International firm Olswang has remained tight-lipped on the fees it received for its work in relation to the sale of retail giant BHS, claiming legal privilege and client confidentiality.
However magic circle firm Linklaters and international firm Nabarro have provided the House of Commons Work and Pensions Committee with a breakdown of the fees they were paid for their involvement in the sale.
All three firms appeared before the Business, Innovation and Skills Committee and Work and Pensions Committee last month in relation to the joint inquiry into the collapse of BHS.
Linklaters, which advised Arcadia Group on the sale of BHS, revealed that it has been paid a total of £1.2m so far in relation to its work.
A letter to Frank Field MP, chair of the Work and Pensions Committee, shows the firm was paid £627,000 from 12 February 2015, when it was first instructed, to 11 March 2015.
The rest of the fees were charged for work done after March 2015. These included advising Arcadia on the post-completion financing of BHS, the subsequent administration of BHS and the select committee inquiries.
Linklaters also provided details of the fees charged by Arcadia in relation to other corporate transactions since 2012. These included £900,000 for the sale of 25% of Arcadia’s stake in Topshop and £480,000 for the internal reorganisation of a number of Arcadia’s brands.
The firm said that it does not charge success or contingency fees.
Meanwhile Nabarro, which advised Taveta Investments, the owner of Arcadia, on the BHS pensions schemes, said it charged £933,000 from when it was first appointed to act for Taveta in 2009 to September 2015 when the firm ceased acting for the group.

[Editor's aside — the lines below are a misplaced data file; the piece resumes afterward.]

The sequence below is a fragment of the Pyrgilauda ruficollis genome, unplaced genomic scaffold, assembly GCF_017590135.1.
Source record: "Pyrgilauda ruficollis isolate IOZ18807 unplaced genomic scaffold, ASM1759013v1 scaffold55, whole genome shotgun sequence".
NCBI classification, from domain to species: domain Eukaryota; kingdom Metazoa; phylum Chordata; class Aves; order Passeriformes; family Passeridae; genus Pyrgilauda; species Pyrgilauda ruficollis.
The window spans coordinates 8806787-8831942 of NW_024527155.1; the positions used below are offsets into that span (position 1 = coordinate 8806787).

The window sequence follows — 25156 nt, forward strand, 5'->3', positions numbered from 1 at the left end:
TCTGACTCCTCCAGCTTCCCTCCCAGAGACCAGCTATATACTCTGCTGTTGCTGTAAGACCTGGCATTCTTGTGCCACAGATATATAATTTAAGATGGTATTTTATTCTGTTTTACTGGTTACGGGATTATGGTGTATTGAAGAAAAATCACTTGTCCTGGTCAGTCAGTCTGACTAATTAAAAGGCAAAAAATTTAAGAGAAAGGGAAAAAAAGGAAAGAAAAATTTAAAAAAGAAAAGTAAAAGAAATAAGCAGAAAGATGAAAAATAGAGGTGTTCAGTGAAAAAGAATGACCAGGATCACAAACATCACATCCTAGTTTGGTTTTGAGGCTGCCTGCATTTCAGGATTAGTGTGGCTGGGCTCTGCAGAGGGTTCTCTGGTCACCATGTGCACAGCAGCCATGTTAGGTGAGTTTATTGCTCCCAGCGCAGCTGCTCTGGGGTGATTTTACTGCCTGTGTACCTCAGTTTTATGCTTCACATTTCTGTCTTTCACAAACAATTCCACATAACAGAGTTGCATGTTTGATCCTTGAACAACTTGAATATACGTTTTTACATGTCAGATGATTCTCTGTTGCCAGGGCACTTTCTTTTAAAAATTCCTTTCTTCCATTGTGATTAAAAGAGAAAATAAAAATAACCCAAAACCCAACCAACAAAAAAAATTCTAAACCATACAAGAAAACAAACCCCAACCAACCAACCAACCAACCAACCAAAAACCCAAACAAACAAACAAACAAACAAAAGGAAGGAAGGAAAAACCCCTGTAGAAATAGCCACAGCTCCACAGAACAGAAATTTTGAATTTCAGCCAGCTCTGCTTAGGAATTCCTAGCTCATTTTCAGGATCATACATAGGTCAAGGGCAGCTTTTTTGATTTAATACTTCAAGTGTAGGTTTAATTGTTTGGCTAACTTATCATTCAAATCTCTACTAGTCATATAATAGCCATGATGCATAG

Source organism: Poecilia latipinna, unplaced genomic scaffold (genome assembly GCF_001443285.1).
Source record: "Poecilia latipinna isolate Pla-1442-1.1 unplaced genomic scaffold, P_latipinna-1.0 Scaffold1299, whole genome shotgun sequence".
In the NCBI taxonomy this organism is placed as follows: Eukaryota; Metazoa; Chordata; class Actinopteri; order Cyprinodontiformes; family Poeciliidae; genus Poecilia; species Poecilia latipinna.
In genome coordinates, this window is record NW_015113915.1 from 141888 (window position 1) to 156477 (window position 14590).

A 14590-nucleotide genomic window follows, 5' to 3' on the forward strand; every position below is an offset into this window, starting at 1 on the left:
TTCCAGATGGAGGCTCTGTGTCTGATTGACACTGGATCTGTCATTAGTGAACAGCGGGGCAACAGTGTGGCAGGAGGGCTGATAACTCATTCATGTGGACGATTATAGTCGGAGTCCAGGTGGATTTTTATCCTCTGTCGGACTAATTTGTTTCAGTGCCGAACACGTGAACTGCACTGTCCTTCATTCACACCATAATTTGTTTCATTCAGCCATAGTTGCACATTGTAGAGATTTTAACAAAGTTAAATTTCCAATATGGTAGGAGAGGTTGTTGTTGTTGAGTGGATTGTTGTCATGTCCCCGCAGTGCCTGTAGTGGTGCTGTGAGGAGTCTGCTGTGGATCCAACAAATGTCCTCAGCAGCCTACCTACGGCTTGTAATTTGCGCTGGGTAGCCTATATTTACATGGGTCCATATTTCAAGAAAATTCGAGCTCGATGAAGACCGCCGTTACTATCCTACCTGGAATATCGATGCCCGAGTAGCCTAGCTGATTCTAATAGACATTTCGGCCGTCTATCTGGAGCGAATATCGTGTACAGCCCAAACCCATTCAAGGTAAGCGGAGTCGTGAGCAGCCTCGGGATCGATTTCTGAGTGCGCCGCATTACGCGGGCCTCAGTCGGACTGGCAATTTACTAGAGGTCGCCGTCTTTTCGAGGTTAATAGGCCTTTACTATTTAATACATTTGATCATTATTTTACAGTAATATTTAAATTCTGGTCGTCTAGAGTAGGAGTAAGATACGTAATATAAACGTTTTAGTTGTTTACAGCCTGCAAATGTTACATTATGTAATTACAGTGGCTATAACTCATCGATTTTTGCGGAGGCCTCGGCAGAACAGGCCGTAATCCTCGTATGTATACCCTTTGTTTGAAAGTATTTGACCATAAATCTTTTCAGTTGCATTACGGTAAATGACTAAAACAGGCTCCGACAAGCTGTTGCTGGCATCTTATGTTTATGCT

The firm specified that it charged Taveta £42,000 for advice relating to the sale of the BHS Group. It said the fees were charged on a time-cost basis and that no contingency fees were applied.
However Olswang, which advised Retail Acquisitions Limited on its purchase of BHS, said the firm could not provide details of the fees it charged.
Paul Stevens, chief executive at Olswang, said: ‘While we wish to be as helpful as possible to the committees […] we are bound by professional obligations regarding legal professional privilege and client confidentiality, which have not been waived by our clients.’
In response to a question about what due diligence process it carries to establish the source of fees it is paid, the firm said that it was required to conduct customer due diligence checks and is subject to laws for matters such as anti-money laundering.
It said: ‘We do consider the source of funds for payment of our fees in order to ensure that we comply with the laws and professional obligations to which we are subject.’